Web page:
10 of the Ugliest Team Jerseys in World Cup History

The Fédération Internationale de Football Association, better known simply as FIFA, is the largest governing body of soccer around the world. Founded in 1904, FIFA is headquartered in Zurich, Switzerland with 209 national associations comprising the organization. The World Cup has been held every four years since, with the exception of the years during WWII, and has been held 19 times in 15 different countries. As the world prepares for the 20th staging, the history of World Cup tournaments reveals some shocking national team kits.

The 1990's was by the far the worst decade for World Cup kits. The three FIFA tournaments held during this time seemed to provide the majority of the worst kits with nearly half of the list hailing from the 1994 World Cup alone. From England's white-on-white rhombus design to Croatia's traditional red and white checkerboard pattern, fashion clearly had no business in the soccer world at the time.

Fortunately, looking good doesn't equate to a strong performance but none of these teams won a World Cup while sporting their unfortunate kits. The 1994 World Cup may arguably be the last time an ugly national kit won the tournament when Brazil defeated Italy in their club-emblazoned golden jerseys. Regardless, some kits can't be explained like Scotland in 1986 while other kits can't be prevented like France in 1978. For whatever reason, these are 10 of the ugliest team kits in World Cup history.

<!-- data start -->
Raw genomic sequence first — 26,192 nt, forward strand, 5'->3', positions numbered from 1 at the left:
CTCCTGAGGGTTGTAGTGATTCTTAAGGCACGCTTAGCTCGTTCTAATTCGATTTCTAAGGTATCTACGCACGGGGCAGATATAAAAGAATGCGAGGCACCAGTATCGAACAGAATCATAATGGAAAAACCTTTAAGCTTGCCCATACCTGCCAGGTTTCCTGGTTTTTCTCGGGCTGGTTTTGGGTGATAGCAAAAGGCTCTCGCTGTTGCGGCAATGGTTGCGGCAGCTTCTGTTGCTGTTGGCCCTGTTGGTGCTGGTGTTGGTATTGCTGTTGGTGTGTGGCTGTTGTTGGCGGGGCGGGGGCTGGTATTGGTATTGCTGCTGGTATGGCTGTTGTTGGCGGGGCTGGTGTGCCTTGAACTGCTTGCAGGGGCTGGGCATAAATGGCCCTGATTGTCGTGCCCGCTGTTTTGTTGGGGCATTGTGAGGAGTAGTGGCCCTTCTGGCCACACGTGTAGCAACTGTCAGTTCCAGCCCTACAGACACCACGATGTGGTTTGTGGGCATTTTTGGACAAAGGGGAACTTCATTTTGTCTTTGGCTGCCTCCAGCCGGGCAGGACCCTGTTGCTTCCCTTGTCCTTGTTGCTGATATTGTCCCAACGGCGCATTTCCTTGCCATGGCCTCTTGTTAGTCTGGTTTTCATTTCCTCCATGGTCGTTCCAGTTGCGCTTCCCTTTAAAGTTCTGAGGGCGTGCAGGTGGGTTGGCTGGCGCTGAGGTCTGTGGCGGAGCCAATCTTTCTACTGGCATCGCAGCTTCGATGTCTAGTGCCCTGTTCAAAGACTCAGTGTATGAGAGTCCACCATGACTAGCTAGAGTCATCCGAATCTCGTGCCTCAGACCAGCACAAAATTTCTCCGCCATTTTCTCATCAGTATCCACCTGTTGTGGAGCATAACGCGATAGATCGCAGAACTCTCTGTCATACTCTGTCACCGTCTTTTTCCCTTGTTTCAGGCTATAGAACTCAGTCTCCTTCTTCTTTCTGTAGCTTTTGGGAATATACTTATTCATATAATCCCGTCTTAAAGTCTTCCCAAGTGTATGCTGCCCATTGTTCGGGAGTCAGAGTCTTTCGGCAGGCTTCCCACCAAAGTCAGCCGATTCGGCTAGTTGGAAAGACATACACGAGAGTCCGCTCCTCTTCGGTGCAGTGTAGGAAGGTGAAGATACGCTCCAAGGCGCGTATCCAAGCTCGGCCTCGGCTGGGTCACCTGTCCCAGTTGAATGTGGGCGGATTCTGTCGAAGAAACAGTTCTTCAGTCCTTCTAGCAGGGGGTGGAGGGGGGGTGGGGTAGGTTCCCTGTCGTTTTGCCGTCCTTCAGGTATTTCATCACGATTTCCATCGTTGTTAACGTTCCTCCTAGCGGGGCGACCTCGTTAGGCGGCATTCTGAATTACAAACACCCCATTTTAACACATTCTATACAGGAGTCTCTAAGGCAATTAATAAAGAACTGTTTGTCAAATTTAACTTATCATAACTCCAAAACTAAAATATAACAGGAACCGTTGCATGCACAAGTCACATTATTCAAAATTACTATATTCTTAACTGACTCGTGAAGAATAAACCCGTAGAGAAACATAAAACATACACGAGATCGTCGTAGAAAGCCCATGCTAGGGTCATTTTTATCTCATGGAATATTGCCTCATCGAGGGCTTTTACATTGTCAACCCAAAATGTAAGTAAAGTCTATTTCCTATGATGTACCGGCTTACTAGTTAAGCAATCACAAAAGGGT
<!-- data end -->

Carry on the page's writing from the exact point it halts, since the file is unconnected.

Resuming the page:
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10 Cameroon, 2002

The 2002 World Cup was the first to be held in Asia as South Korea and Japan hosted the tournament together. But, the Cameroon squad seemed to face problems before they even left Africa. Their unique sleeveless jerseys had been revealed but FIFA quickly enforced a rule stating all national kits must have sleeves. They then sewed black sleeves onto the same jerseys and made their way to Asia. Cameroon was seeded in Group E along with Germany, Ireland and Saudi Arabia, but didn't qualify for the round of 16 after losing 2-0 to Germany.

9 Spain, 1994

The 1994 World Cup was the first World Cup to be decided on penalties after Brazil beat the Italy 3-2 after extra time. The tournament was held in multiple different cities across the United States with Spain's Group C playing their games in Chicago, Foxborough and Dallas. After defeating Switzerland 3-0 during the round of 16, Spain's 1994 World Cup ended in the quarter-finals when they lost 2-1 to Italy. Since Spain achieved some success in the tournament, fans were "lucky" enough to witness more and more of this weird, symmetrical jersey.

8 South Africa, 1998

via macleans.ca

The 1998 World Cup was the first  tournament attendance for South Africa after FIFA banned the team for the nation's apartheid system. During the group stages, South Africa was seeded with France, Denmark and Germany in Group C. Unfortunately for the Bafana Bafana national squad, they failed to even win one game and did not make it past the group stages. Luckily for the fans, South Africa's early departure meant we would never see their disastrous Kappa-designed kit again. The overlapping stripes and shapes of color on the jerseys were a sore sight to be seen in France.

7 Jamaica, 1998

via digjamaica.com